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Banks Peninsula – New Zealand

The Banks Peninsula has a radically different landscape compared to the adjoining, flat Canterbury Plains, where Christchurch (gray patch to the north) is located. The Banks Peninsula is formed from the overlapping cones of the extinct Lyttelton and Akaroa volcanoes. Subsequent erosion of the cones formed the heavily dissected terrain visible in the image, and sea level rise led to the creation of several harbors around the Peninsula. Erosion continues unabated today, as evidenced by the apron of greenish blue, sediment-laden waters surrounding the Banks Peninsula.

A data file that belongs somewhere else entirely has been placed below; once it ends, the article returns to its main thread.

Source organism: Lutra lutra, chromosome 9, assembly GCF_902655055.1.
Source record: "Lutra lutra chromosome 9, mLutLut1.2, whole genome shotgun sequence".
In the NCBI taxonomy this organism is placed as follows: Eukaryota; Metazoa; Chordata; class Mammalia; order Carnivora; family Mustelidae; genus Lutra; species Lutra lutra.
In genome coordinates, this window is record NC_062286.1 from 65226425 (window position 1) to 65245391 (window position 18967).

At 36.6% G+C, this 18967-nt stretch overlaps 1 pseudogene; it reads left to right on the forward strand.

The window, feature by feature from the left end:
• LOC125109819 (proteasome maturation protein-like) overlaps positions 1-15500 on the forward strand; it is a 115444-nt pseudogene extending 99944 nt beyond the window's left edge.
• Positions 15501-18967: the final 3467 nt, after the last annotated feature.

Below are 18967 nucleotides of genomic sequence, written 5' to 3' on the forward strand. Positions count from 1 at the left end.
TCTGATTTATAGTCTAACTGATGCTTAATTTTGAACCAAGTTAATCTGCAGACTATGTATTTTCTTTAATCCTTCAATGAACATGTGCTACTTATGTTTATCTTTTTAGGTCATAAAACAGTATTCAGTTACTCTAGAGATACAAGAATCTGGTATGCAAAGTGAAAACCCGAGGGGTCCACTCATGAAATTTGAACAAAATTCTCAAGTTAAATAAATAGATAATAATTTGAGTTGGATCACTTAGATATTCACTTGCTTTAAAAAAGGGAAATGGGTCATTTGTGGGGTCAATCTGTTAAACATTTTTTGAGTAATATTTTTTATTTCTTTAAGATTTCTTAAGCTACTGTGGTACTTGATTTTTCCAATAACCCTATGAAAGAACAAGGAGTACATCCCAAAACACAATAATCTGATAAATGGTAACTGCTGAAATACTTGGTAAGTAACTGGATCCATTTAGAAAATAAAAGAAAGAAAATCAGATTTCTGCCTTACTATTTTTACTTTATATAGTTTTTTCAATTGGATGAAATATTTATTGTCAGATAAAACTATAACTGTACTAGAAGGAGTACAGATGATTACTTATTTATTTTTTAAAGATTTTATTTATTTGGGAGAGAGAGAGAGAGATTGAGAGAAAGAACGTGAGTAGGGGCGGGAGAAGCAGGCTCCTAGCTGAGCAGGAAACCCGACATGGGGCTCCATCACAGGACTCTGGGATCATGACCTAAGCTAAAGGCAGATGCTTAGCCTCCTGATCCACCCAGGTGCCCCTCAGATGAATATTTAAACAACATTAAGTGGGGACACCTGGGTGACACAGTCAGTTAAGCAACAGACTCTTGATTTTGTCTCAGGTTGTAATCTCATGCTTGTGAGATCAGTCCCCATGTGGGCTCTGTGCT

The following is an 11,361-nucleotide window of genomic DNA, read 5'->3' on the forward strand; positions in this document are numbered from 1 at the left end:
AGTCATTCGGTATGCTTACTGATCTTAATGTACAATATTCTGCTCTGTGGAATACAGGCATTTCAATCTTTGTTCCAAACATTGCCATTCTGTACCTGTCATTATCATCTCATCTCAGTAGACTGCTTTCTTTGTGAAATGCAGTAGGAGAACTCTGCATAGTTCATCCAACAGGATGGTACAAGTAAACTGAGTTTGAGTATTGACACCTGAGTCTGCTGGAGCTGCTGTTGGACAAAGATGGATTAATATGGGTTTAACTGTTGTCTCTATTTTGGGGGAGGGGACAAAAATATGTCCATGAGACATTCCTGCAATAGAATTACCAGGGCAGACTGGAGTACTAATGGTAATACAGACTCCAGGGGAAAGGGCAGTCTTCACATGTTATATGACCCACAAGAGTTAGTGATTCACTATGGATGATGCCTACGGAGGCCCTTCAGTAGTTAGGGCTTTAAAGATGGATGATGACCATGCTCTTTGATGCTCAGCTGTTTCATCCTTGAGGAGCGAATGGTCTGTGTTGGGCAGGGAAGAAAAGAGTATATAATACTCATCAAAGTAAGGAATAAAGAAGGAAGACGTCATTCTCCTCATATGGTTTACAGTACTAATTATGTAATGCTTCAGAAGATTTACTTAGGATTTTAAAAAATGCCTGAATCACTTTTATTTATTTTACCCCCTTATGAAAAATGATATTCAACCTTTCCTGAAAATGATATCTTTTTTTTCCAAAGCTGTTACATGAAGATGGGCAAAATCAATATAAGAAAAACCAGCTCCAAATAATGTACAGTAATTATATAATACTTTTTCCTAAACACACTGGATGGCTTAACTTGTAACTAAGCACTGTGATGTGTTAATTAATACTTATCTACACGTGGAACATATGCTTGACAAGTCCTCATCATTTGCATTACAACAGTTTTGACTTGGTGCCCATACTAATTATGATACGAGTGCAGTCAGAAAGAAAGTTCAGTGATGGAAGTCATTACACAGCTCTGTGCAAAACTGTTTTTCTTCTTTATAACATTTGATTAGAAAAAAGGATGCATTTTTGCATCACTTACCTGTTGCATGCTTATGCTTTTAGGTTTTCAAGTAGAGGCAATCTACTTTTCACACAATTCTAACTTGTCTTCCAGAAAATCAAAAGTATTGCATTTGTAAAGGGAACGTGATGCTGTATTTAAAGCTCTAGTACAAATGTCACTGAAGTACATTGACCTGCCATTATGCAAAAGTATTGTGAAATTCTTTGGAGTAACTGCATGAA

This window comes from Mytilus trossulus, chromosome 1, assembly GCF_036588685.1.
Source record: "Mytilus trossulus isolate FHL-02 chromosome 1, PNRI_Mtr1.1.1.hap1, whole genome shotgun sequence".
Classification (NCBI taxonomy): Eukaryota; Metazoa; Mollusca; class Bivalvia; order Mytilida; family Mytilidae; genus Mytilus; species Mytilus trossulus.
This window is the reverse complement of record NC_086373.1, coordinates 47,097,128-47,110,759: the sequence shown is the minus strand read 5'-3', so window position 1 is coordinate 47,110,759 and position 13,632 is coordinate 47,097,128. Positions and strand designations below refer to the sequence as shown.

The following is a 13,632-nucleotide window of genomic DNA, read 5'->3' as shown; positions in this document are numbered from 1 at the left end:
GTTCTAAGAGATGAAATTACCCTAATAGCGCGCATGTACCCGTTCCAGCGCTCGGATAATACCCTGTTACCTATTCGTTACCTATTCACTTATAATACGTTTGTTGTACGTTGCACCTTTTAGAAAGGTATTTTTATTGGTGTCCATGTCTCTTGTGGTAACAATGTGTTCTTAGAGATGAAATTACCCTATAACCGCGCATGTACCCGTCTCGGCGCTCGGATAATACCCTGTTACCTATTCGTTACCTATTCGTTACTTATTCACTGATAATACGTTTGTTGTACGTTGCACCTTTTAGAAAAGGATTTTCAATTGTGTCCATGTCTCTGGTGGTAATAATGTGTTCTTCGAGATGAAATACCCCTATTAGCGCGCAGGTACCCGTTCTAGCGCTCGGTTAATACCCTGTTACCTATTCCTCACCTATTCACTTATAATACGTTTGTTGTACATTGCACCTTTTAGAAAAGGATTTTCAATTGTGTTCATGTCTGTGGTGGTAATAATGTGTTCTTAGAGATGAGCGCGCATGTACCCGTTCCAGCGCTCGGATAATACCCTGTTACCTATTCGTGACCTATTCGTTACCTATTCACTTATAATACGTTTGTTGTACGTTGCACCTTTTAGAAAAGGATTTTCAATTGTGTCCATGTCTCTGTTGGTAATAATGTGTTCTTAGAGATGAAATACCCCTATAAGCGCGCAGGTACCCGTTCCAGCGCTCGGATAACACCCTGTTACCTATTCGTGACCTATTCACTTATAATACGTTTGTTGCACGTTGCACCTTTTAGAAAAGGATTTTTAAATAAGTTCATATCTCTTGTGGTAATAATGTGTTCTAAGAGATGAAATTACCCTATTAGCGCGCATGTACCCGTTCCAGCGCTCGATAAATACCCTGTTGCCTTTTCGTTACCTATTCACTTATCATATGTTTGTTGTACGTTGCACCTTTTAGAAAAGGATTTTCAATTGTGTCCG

Other interesting features in the image include the braided Waimakariri River to the north-northwest of the city, and the greenish brown waters of Lake Ellesmere at image left. The coloration of the water is due both to its shallow depth (1.4 meters on average) and its high concentrations of nitrogen and phosphorus, which fertilizes the growth of large amounts of green algae.

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